The West Coast Rock Lobster

The Humble Kreef

The Cape rock lobster or West Coast rock lobster (Jasus lalandii) is a species of spiny lobster found off the coast of Southern Africa. But colloquially, it is known and loved as Kreef.

Down in a crevice, under the sea
Cape Rock Lobsters are found mainly in the cool, shallow waters from Cape Cross, Namibia to Algoa Bay, South Africa, straddling the Cape of Good Hope. It may be found as deep as 46 metres (150 ft) and is usually found on rocky bottoms and reefs where it prefers the shelter of crevices. Often seen in groups with antennae protruding from the shelter. Rock lobsters will swim backwards in emergencies using the tail, but generally they crawl in a forward direction around on the reef, feeding on mussels, urchins and barnacles.
Kreef is also a known scavenger and will feast on the remains of other animals.
Predators include seals, sharks and large fish.
Rock lobsters are susceptible to low oxygen levels in the water which may cause mass strandings.

How will I know one when I see it?
These crustaceans are notoriously slow growing animals, but are also very long-lived.
They can be distinguished from trues lobsters by their orange to red-brown colouring and unlike true lobsters, they have long, thick antennae extending from the front of the head and no claws. Their fanned tails come in hues of orange, blue and green. The thorax is spiny and the eyes are black and stalked.
West Coast Rock Lobsters are prized for their firm, sweet flesh and are considered one of the treasures that South Africa offers to the world seafood market.

What’s cookin’ good lookin’?
West Coast Rock Lobsters is low in saturated fats and is an excellent source of Vitamin E, Niacin, Potassium, Zinc and Manganese. Added to that, Kreef is a rich source of Protein, Vitamin B12, Phosphorus, Copper and Selenium.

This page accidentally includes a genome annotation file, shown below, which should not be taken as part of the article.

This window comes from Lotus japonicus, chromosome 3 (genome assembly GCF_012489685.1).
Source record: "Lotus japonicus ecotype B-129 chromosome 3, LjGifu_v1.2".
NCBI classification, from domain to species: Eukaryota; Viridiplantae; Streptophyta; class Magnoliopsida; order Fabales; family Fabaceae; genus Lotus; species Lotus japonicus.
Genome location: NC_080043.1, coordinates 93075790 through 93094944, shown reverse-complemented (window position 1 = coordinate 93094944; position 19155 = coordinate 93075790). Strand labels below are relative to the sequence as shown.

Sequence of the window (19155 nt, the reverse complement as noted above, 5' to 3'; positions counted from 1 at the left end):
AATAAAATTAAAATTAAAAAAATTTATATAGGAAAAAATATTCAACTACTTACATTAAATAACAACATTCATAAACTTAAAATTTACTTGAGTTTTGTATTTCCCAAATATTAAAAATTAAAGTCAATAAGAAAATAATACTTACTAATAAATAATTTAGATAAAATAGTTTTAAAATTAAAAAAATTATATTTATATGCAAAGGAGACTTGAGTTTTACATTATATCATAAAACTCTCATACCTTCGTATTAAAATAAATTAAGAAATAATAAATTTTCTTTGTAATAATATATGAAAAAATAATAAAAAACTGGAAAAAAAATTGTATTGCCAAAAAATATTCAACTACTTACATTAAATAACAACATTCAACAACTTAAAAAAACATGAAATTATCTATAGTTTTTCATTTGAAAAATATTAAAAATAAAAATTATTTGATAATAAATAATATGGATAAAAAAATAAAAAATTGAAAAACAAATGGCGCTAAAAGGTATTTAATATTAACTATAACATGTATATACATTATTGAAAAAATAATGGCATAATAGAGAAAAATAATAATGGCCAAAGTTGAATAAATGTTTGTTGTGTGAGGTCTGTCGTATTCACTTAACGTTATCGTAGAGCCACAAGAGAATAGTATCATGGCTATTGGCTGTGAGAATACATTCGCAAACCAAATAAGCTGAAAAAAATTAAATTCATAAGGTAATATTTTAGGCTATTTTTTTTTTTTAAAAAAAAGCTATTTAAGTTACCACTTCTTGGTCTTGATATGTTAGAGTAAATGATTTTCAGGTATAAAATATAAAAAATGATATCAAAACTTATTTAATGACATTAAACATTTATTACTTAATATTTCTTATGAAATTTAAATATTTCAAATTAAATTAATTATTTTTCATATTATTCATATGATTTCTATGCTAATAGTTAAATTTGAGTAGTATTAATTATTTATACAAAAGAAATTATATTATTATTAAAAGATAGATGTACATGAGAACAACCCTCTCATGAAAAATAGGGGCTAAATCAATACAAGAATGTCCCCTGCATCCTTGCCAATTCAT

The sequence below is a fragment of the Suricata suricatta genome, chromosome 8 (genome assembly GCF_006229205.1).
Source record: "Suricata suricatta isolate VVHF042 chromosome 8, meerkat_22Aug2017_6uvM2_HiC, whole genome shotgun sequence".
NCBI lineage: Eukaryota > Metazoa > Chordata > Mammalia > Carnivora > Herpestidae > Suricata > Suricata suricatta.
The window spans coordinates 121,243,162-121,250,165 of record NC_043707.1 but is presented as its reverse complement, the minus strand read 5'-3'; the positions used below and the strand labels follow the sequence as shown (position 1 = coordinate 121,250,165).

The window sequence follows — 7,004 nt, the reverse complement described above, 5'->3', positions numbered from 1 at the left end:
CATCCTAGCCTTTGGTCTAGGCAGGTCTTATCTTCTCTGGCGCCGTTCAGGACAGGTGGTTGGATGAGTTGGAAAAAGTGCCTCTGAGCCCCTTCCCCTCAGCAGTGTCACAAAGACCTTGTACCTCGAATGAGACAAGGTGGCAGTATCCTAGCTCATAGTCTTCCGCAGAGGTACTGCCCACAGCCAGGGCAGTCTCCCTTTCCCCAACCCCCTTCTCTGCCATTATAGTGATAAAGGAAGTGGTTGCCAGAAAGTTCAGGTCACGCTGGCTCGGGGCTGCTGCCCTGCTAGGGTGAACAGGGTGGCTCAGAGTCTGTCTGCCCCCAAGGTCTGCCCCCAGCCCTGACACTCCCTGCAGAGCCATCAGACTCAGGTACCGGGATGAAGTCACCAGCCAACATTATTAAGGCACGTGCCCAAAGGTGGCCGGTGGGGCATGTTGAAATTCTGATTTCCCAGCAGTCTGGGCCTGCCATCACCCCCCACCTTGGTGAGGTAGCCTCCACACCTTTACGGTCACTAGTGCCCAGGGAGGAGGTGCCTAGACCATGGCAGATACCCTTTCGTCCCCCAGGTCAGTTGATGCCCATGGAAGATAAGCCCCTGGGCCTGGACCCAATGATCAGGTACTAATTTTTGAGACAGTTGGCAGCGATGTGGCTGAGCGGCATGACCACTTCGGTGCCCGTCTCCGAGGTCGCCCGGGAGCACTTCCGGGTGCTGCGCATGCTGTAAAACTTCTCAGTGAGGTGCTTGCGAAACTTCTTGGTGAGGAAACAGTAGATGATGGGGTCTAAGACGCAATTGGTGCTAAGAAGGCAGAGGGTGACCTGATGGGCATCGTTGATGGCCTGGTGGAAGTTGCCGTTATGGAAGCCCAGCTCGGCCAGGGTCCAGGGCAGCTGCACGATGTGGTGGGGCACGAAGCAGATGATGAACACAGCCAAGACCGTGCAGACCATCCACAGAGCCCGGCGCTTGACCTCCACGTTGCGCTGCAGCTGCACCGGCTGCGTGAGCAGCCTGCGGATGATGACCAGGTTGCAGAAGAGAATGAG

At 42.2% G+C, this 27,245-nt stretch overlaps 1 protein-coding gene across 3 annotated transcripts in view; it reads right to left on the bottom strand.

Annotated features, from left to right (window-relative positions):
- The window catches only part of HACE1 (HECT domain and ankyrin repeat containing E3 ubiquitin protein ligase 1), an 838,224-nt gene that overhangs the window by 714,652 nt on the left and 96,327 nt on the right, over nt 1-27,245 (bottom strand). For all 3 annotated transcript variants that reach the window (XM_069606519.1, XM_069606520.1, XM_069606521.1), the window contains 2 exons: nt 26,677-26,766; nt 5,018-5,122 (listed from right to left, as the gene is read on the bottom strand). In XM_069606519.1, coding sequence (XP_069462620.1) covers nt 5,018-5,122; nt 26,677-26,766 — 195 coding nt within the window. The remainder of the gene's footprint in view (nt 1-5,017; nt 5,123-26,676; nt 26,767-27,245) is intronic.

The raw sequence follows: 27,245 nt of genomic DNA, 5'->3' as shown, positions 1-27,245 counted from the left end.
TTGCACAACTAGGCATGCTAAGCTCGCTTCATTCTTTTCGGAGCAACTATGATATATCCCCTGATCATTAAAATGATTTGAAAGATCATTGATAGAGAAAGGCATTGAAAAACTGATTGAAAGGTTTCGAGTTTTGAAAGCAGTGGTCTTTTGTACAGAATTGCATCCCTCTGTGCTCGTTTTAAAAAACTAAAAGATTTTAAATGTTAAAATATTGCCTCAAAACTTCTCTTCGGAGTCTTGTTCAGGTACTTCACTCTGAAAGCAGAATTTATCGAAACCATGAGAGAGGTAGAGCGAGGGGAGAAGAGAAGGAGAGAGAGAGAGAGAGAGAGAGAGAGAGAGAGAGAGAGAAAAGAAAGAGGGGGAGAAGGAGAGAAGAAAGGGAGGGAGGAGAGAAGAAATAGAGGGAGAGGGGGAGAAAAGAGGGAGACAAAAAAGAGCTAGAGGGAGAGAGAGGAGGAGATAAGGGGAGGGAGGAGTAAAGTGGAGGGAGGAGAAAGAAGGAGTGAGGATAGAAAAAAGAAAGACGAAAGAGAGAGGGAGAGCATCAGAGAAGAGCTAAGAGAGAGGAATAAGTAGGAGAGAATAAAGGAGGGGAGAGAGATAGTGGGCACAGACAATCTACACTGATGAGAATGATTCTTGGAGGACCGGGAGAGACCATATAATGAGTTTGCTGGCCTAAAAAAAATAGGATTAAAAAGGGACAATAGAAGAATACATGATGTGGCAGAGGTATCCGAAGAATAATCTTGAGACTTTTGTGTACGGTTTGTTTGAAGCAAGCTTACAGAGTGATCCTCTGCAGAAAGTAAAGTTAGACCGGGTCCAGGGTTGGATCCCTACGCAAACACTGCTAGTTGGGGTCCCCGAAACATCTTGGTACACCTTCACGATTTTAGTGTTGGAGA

But, unfortunately, as with all crustaceans, it is high in cholesterol. At 34 South we suggest having the live Crayfish steamed, served with a fresh garden salad, so that one can appreciate the subtle flavour

Preserving a Commodity
The West Coast Rock Lobster is listed as orange on SASSI (South African Sustainable Seafood Initiative: which means that they are available for comercial sale, but in limited quantities and only during certain “seasons”. In this case the West Coast Rock Lobster is available from the end of November till about April, with commercial fisherman and companies only being allowed to catch 1,700 tons, and NO ovigerious females (females that are brooding their eggs) are allowed to be caught. These restrictions on the catch rates will allow the West Coast Rock Lobster to naturally rebuild their stocks in the wild and hopefully the species will, in time, find itself back on the SASSI’s green list.